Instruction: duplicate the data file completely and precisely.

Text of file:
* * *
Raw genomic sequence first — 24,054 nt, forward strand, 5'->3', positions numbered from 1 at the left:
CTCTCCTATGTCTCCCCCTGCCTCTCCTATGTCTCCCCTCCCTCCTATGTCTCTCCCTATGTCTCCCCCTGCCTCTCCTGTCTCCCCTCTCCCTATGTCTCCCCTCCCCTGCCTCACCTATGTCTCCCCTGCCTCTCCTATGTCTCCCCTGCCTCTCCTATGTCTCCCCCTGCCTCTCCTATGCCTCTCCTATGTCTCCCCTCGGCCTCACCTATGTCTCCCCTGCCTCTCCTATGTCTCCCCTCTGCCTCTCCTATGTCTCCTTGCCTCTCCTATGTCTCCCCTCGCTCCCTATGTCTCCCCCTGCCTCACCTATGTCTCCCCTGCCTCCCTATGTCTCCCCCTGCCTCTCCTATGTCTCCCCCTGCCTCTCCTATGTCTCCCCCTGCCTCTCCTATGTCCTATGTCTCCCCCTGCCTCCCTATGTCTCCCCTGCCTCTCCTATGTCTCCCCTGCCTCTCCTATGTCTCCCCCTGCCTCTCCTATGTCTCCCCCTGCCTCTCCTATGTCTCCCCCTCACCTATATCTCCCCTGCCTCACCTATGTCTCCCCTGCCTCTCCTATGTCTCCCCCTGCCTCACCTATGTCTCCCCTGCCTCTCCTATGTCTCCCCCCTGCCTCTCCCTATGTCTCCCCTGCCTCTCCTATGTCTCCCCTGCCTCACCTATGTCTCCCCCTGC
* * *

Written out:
Raw genomic sequence first — 24,054 nt, forward strand, 5'->3', positions numbered from 1 at the left:
CTCTCCTATGTCTCCCCCTGCCTCTCCTATGTCTCCCCTCCCTCCTATGTCTCTCCCTATGTCTCCCCCTGCCTCTCCTGTCTCCCCTCTCCCTATGTCTCCCCTCCCCTGCCTCACCTATGTCTCCCCTGCCTCTCCTATGTCTCCCCTGCCTCTCCTATGTCTCCCCCTGCCTCTCCTATGCCTCTCCTATGTCTCCCCTCGGCCTCACCTATGTCTCCCCTGCCTCTCCTATGTCTCCCCTCTGCCTCTCCTATGTCTCCTTGCCTCTCCTATGTCTCCCCTCGCTCCCTATGTCTCCCCCTGCCTCACCTATGTCTCCCCTGCCTCCCTATGTCTCCCCCTGCCTCTCCTATGTCTCCCCCTGCCTCTCCTATGTCTCCCCCTGCCTCTCCTATGTCCTATGTCTCCCCCTGCCTCCCTATGTCTCCCCTGCCTCTCCTATGTCTCCCCTGCCTCTCCTATGTCTCCCCCTGCCTCTCCTATGTCTCCCCCTGCCTCTCCTATGTCTCCCCCTCACCTATATCTCCCCTGCCTCACCTATGTCTCCCCTGCCTCTCCTATGTCTCCCCCTGCCTCACCTATGTCTCCCCTGCCTCTCCTATGTCTCCCCCCTGCCTCTCCCTATGTCTCCCCTGCCTCTCCTATGTCTCCCCTGCCTCACCTATGTCTCCCCCTGC